Monday, 17 January 2022
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Jackson Street School hires therapy dog

NORTHAMPTON — Jackson Street School’s first ever therapy dog — a 6-month-old labradoodle named Jackson — arrived in Northampton this week from a training facility in Indiana.

“We have some students have had hard pasts, bad experiences or trouble connecting with others,” Principal Gwen Agna said. “Our dog will really allow students to open up and get the kind of emotional support they need.”

When school staff found that certain students with emotional issues in school could better connect and relax with their dogs at home, the administration looked into ways to bring that kind of therapy into the classroom.

“It occurred to us in our reading we have done that it is much easier for some kids to connect with animals,” Agna said.

The dog will live with Agna and her husband, Tom Marantz. The couple’s family dog recently died, and when the opportunity to bring a therapy dog to the school presented itself, they jumped on it.

Wednesday night was Jackson’s first night with the couple. He was curious, but content and quiet throughout the night in his new crate, she said.

Three educators in addition to Agna and her husband will be trained to handle Jackson — Rebeca Allessi, the school’s tiered support specialist and yoga teacher, Beth Bellavance-Grace, an education support professional, and Justin Gianesin, a school adjustment counselor. Each of the handlers will have a dog bed in their offices where Jackson can spend time during the day. At midday, he naps in a crate in Agna’s office.

“We’re learning all the different commands,” Bellavance-Grace said. “He’s been taught everything by the trainer.”

Jackson comes from a dog training company in Westfield, Indiana, called Ultimate Canine that breeds and trains therapy and service dogs.

“Therapy dogs go into facilities to provide comfort,” said Jessica Benz, a dog trainer with Ultimate Canine. “Their purpose is to be loved and to give love back, and to dissolve tension in situations.”

Ultimate Canine trainers teach therapy dogs basic obedience commands, and some commands that come naturally, like “give snuggles.” The dogs are used in nursing homes, hospitals and universities as well as at schools.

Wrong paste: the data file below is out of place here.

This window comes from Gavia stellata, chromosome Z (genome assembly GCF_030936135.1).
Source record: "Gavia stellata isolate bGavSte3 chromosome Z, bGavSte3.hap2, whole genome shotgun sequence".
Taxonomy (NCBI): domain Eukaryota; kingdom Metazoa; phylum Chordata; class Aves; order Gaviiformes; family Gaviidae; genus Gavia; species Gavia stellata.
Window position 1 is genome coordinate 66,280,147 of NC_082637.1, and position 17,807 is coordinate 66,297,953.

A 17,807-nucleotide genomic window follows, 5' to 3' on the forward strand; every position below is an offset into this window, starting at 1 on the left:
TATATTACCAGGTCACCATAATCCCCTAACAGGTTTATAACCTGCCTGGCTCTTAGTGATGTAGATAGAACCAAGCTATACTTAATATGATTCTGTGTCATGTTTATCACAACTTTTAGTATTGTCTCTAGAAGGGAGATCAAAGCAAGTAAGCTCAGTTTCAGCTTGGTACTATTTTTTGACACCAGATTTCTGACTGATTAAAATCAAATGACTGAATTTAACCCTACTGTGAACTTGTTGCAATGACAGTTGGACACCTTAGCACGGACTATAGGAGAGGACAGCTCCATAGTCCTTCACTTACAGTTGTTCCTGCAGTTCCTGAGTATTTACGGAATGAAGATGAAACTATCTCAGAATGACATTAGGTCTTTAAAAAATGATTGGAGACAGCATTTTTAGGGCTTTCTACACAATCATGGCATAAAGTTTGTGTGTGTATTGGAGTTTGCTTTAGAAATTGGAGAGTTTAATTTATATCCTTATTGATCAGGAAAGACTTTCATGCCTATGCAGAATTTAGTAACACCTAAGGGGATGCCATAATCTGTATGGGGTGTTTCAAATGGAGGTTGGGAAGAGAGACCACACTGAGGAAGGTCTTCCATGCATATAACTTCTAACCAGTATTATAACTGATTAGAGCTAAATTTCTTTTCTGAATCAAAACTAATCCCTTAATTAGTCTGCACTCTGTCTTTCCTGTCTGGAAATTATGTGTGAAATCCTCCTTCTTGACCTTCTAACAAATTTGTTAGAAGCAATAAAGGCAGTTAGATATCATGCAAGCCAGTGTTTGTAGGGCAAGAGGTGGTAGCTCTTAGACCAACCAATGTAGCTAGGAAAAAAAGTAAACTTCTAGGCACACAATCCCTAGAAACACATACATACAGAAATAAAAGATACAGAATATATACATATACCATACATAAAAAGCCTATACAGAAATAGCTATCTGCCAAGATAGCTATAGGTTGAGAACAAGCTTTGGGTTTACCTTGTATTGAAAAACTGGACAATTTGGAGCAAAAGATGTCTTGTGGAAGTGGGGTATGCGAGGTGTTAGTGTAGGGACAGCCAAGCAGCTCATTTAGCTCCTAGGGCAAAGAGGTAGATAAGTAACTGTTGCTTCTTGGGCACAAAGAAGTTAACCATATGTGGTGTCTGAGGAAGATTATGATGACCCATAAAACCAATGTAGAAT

“They’ve been really helpful in schools, particularly in the classroom and guidance offices,” Benz said.

The company favors training labradoodles because they are generally friendly, intelligent and do not shed their fur. However, this does mean the fluffy dog needs an occasional haircut.

Ultimate Canine works closely with a labradoodle breeder to scout the best dogs for the job, which begins when they are 8 weeks old. Now at 6 months old, Jackson knows all the basic commands and is getting used to the therapy dog vest he must wear at all times

“They said his current developmental stage is like a toddler,” said Marantz, Agna’s husband. “There are a lot of analogies.”

For students with social and emotional issues, Jackson will be an important source of unconditional affection and reassurance. For others, he will be a pleasant stress-relieving visitor.

“We believe that Jackson will have a general benefit to all students in the school,” Agna said. “Jackson will be able to relate to all students and be accessible to all students.”

Therapy dogs are trained to interact with many different people while remaining calm, not reacting to sudden movements, barking or jumping. Service dogs, by contrast, are trained to perform one specific function for one person all the time. Only about 10 percent of dogs have the demeanor to be service dogs, Benz said.

“Think of them as the Navy SEALs of the litter,” Benz said.

Agna said that when students learned a therapy dog would be joining the school in the fall, they were so excited they wrote poetry, stories and letters to the new member of the school community.

“I can imagine he will inspire students academically as well as socially and emotionally,” Agna said.

Sarah Robertson can be reached at

The Bark Box

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